Living well with myelodysplastic syndromes (MDS)
For most people, getting a diagnosis of MDS will come as a shock. But with some adjustments, you can still live your life and do the things you enjoy.
- Mind and emotions – taking care of your emotional health and where to go for support
- Fatigue – managing this common symptom of blood cancer
- Keeping active – the benefits of gentle exercise for people with blood cancer
- Eating well – eating healthily, safely and enjoying what you eat
- Money and work – your rights at work and financial support you may be entitled to.
“I’m much kinder to myself now and I’ve learnt to set boundaries with myself and with my colleagues. It’s stopped me from forcing productivity when I’m just simply not well enough, and it allows me to feel ready to work when it’s time.”
Peter, living with MDS since 2018.
Where to get support
To connect with other people affected by blood cancer, join our online community forum.
To talk to someone about any aspect of your life with myeloma, contact our Support Service.
MDS UK Patient Support Group is a charity dedicated to supporting people with MDS and their families. It offers a helpline, website, booklet about MDS, chat forum, online support groups and online meetings with specialist speakers. It also has a list of MDS specialists and can give advice about seeking a second opinion.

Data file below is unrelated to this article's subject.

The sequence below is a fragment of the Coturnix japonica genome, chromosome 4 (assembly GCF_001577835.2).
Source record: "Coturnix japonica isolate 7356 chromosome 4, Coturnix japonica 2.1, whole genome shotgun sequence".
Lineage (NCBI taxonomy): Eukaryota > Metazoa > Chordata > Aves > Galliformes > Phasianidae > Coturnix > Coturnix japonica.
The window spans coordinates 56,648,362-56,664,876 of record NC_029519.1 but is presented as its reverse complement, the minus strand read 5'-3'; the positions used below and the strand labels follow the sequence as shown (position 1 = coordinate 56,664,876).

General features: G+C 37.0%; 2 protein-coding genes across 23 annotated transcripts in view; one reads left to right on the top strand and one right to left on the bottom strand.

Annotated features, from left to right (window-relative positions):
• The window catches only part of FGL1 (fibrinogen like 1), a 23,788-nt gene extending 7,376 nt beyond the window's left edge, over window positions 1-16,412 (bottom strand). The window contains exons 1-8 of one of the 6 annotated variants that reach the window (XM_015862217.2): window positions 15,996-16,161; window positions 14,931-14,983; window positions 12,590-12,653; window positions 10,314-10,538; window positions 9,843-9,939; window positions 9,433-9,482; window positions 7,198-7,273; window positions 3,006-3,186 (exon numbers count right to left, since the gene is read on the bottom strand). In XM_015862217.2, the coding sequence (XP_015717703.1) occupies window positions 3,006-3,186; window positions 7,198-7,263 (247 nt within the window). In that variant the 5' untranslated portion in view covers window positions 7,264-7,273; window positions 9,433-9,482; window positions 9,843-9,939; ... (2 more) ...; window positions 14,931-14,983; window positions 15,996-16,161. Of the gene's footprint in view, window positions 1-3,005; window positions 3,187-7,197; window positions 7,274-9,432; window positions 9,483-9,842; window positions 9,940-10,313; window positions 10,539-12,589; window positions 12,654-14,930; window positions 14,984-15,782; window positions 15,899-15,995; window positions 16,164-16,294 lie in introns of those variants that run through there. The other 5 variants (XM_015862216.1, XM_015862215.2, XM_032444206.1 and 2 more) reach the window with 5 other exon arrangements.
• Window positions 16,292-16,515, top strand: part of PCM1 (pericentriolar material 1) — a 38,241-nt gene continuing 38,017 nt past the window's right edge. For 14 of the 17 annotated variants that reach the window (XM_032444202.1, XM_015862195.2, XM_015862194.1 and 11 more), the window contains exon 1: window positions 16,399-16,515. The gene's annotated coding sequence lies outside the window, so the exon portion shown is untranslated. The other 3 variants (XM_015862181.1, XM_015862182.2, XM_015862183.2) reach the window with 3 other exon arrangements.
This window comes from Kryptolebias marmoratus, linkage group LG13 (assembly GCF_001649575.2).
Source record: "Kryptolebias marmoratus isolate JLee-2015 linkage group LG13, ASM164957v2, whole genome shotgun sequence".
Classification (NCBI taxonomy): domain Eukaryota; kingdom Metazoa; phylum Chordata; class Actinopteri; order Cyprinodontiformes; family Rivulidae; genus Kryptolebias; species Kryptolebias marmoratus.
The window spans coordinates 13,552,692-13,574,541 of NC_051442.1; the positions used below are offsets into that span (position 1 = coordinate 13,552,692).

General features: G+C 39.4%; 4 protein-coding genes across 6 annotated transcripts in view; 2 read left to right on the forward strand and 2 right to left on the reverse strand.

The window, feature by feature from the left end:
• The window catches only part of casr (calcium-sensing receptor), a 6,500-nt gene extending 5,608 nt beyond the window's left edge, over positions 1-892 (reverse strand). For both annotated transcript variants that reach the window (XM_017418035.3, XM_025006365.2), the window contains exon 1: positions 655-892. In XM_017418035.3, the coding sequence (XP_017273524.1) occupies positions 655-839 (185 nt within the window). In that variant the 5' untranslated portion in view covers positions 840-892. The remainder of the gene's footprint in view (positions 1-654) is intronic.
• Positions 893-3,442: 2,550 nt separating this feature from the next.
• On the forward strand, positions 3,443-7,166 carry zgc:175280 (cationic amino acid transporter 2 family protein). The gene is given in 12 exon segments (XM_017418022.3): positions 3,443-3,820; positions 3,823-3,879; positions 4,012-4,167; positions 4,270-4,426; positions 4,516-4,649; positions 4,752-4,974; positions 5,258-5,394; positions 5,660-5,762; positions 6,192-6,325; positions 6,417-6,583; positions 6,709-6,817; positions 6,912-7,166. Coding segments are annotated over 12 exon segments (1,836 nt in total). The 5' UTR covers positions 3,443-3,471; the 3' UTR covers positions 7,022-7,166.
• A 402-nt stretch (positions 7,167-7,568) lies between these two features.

"It’s always in the background, but I don’t let it dominate my life. I’m still active, I still cycle, walk and play golf. I get tired, but I have a good quality of life."
Tony, diagnosed with MDS in 2020.
Read more about keeping active when you have blood cancer.
Support for family and friends
If someone you love has been diagnosed with MDS, you might find our information for family and friends helpful. It covers how to support someone with blood cancer, practical tips, coping with your own emotions, and real stories from other friends and family members.
You may also want to try our podcast for family and friends, Blood Cancer Heart to Heart, featuring honest conversations between people who know what it's like to have a loved one diagnosed with blood cancer.
"My family became a big support to me and to each other. My sister’s an infectious diseases doctor, so she would research everything and explain it all to the rest of the family. My dad was juicing everything in sight to get my strength up."
Kal, diagnosed with MDS in 2019.
Read our information for family and friends.